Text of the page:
The recommended drug therapy is either aspirin alone or clopidogrel alone or the combination of aspirin and extended-release dipyridamole. The dose of aspirin varied widely between trials, and hence a dose range of 75 mg daily to 325 mg daily has been recommended. There is no evidence to recommend using combination of aspirin and clopidogrel over using a single antiplatelet agent. In fact, current guidelines recommend against use of dual antiplatelet agents, such as aspirin and clopidogrel together, for asymptomatic carotid stenosis as it does not provide any additional benefit in reducing ischemic events but increases risk of bleeding. Dual antiplatelet therapy is only reserved for patients with other reasons to be on them, such as recently placed coronary stents, who also additionally have asymptomatic carotid stenosis.
Anticoagulant therapy with warfarin or the novel anticoagulants is not generally recommended for patients with carotid artery disease with or without symptoms. The Warfarin-aspirin recurrent stroke study (WARSS) investigators performed a subgroup analysis on patients with stroke and large artery stenosis/occlusion and found no beneficial effect seen with warfarin over antiplatelet agents. But if patients have other indications for anticoagulation, like high-risk atrial fibrillation, cardioembolic stroke, or prosthetic heart valve, then anticoagulation may be recommended in such patients.
Statins have shown been to reduce ischemic stroke and overall cardiovascular risk in patients with carotid atherosclerosis. This beneficial effect is seen even if the baseline lipid levels are “normal.” The SPARCL trial showed the benefit of atorvastatin in decreasing the incidence of ischemic stroke even with baseline normal LDL levels (100 to 190 mg/dL) by 22%. Two separate meta-analysis showed a 20% to 22% ischemic stroke risk reduction with use of statin therapy. This benefit is more prominent in diabetic patients with carotid atherosclerosis with the CARDS trial showing a 37% reduction in cardiovascular ischemic events and a 48% reduction in ischemic stroke by treatment with atorvastatin. Statins therapy has been shown to reduce carotid plaque progression especially as high-intensity statins are more likely to do so compared to low-intensity statins. For patients with atherosclerotic vascular disease, current guidelines recommend use of high-intensity statins, if the patients are 75 years or younger and at least moderate-intensity statins if they are older regardless of baseline lipid levels. Table 1 shows examples of low-, moderate-, and high-intensity statins with dosages.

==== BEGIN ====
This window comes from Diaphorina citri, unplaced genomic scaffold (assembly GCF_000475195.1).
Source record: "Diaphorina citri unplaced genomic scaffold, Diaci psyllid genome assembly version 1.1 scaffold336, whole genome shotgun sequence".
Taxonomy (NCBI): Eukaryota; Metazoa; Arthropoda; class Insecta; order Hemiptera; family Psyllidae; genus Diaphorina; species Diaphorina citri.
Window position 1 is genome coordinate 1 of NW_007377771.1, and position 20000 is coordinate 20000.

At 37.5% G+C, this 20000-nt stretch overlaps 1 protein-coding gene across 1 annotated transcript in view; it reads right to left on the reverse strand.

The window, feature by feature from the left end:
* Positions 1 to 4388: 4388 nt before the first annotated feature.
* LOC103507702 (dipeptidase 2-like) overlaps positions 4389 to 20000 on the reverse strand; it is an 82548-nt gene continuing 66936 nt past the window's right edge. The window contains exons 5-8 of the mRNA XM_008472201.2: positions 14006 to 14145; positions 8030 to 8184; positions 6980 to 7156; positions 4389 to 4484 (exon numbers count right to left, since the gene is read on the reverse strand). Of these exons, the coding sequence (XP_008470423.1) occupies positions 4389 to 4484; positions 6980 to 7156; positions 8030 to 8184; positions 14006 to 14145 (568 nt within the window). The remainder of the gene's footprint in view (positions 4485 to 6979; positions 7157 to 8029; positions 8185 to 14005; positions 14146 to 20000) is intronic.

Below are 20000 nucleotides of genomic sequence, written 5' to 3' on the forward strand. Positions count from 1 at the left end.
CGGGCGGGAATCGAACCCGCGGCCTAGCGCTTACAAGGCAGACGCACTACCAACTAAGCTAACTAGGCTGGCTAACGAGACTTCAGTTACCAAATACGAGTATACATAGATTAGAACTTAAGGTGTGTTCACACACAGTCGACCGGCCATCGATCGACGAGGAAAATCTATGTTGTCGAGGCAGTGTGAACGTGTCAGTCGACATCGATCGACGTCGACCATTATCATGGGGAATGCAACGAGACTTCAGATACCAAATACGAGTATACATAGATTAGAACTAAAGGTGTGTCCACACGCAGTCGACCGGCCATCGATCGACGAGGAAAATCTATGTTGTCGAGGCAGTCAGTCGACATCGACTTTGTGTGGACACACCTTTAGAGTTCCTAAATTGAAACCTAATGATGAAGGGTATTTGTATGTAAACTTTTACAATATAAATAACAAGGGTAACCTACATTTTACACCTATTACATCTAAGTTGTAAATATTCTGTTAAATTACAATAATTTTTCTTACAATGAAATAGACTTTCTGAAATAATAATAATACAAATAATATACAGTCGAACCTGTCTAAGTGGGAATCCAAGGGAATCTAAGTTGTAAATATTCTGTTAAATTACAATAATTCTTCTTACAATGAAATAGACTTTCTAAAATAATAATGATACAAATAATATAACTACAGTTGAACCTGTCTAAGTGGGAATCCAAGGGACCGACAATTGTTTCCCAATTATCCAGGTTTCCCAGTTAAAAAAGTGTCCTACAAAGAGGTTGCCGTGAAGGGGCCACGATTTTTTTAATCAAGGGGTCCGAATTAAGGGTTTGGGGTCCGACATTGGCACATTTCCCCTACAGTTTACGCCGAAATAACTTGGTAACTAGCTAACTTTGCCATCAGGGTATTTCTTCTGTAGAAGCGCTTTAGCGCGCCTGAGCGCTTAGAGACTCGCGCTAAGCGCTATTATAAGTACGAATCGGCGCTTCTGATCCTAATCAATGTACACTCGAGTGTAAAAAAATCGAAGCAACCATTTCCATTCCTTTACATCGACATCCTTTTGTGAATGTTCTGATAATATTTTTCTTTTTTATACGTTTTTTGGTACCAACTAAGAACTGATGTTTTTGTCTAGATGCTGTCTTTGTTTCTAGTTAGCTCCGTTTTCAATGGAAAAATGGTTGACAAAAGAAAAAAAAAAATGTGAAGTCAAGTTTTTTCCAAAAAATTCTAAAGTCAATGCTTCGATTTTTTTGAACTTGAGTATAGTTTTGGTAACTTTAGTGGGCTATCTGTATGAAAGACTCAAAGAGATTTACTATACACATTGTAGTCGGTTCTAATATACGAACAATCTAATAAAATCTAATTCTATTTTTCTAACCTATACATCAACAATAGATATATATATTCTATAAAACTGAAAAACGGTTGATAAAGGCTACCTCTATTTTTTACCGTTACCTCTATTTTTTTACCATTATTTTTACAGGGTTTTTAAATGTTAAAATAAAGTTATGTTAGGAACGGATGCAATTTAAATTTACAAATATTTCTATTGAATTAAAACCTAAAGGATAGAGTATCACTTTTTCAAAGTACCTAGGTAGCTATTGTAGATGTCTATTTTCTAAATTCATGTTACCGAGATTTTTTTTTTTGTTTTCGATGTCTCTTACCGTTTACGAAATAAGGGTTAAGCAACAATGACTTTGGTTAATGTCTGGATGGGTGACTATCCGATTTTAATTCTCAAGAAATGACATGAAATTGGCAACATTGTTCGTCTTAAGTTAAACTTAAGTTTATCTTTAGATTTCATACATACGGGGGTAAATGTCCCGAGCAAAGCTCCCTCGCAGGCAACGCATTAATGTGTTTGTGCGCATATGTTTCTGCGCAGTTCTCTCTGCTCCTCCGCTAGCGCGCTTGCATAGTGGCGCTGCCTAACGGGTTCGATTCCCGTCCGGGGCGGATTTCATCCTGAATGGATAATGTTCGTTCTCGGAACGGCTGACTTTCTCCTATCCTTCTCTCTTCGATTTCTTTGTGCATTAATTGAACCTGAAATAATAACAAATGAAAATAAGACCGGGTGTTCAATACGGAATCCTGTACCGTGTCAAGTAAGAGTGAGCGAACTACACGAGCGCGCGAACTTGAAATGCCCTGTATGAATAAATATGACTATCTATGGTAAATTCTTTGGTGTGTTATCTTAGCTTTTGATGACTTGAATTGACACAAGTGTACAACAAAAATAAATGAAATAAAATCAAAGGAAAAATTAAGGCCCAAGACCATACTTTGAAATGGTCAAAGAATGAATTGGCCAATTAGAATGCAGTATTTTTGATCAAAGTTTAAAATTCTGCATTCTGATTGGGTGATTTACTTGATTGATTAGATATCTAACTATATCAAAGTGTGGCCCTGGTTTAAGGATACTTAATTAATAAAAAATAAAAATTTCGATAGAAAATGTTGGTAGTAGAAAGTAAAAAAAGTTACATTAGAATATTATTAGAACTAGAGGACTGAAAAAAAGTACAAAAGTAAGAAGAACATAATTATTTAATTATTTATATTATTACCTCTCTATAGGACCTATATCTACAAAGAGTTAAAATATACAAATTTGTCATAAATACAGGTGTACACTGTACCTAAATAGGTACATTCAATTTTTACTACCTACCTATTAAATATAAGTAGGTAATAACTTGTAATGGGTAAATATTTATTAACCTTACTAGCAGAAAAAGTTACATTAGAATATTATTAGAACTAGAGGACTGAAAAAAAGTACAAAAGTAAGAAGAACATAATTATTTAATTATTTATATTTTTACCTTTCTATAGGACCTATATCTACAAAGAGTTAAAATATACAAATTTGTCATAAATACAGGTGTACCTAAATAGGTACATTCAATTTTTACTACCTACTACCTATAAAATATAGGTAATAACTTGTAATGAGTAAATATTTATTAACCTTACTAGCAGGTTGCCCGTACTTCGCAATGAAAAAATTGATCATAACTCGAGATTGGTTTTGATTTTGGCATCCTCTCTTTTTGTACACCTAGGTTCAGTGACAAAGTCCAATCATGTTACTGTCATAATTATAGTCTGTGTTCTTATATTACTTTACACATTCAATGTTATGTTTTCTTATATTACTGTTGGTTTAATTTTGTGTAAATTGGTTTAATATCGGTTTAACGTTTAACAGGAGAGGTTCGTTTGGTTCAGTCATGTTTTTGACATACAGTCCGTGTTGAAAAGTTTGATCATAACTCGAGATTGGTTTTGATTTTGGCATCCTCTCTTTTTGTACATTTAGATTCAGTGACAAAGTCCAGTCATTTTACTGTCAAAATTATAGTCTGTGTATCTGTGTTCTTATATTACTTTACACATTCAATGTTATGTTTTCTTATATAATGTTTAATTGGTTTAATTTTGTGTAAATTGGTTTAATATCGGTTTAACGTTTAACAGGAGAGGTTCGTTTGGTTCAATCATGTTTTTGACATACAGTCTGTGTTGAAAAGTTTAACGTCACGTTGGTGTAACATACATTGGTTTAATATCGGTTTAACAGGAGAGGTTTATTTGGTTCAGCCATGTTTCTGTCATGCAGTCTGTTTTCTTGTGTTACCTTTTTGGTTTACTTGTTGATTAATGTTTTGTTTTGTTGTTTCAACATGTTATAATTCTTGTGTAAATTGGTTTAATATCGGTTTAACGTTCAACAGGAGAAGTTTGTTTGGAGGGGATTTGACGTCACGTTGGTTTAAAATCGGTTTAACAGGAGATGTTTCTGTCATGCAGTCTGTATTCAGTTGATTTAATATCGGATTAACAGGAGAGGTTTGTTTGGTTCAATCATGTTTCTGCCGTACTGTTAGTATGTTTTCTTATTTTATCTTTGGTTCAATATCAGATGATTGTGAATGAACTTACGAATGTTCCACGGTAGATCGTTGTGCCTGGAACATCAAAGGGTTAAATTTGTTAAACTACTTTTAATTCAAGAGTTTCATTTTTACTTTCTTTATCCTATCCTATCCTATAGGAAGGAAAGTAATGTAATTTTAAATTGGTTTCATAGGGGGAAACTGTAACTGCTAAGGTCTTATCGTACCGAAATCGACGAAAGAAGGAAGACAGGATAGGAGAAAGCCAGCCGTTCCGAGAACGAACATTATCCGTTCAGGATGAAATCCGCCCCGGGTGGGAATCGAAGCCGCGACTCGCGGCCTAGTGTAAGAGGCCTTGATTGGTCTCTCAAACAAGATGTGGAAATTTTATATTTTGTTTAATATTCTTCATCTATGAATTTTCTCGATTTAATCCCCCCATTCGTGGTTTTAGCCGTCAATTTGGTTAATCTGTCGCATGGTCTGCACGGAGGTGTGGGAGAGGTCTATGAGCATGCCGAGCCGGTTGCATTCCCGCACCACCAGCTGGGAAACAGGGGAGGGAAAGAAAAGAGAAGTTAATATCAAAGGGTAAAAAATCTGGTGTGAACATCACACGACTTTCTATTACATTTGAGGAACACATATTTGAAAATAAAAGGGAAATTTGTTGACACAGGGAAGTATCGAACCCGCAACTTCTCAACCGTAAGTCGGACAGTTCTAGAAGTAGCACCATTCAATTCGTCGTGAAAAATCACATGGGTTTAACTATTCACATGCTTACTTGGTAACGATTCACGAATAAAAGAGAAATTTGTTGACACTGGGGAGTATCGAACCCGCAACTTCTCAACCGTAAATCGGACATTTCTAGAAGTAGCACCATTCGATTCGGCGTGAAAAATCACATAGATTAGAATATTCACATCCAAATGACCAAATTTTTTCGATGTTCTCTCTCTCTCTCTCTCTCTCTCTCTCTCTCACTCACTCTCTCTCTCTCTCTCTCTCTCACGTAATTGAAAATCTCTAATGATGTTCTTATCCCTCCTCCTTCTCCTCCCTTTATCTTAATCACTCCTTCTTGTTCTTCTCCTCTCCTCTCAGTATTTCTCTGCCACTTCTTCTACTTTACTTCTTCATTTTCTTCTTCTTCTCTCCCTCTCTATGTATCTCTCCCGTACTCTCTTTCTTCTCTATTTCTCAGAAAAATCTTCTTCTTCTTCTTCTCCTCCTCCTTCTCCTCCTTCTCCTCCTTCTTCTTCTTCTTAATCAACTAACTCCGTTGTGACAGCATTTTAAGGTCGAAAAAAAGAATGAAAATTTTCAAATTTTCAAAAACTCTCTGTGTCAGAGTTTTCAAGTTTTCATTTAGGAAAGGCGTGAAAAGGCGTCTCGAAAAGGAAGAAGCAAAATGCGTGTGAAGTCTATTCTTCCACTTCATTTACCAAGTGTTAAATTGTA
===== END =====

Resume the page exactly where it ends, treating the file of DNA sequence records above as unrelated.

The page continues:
Angiotensin Convertase Enzyme Inhibitor (ACEI) and Angiotensin Receptor Blocker (ARB)
Several trials have shown the potential for ACEI and ARBs in primary stroke reduction irrespective of their blood pressure–lowering effect. In the HOPE trial, ramipril significantly lowered ischemic stroke, cardiovascular events, and death in high-risk cardiovascular patients. The LIFE trial showed that Losartan (ARB) significantly reduced cardiovascular events beyond its role in blood pressure lowering. The SCOPE trial again showed that Candesartan (ARB) significantly reduced nonfatal strokes beyond effects of blood pressure lowering in the elderly population with isolated systolic hypertension. In the MOSES trial when ARBs were compared to calcium channel blockers, there was significant reduction in cardiovascular events especially ischemic stroke although both drugs equally lowered blood pressure. The hypothesis is that AT2 receptor stimulation by these agents cause stroke reduction as these agents provide protection against cardiovascular damage and tissue regeneration. Head-to-head trials comparing ARB and ACEI, such as the ONTARGET trial, showed a 9% greater reduction in primary stroke in patients on ARBs compared to those on ACEIs. A meta-analysis comparing ACEIs and ARBs from six randomized control trials showed that ARBs are even superior to ACEIs in stroke reduction. Patients with asymptomatic carotid stenosis should take either an ACEI or an ARB, especially if they have hypertension.
Management of Important Risk Factors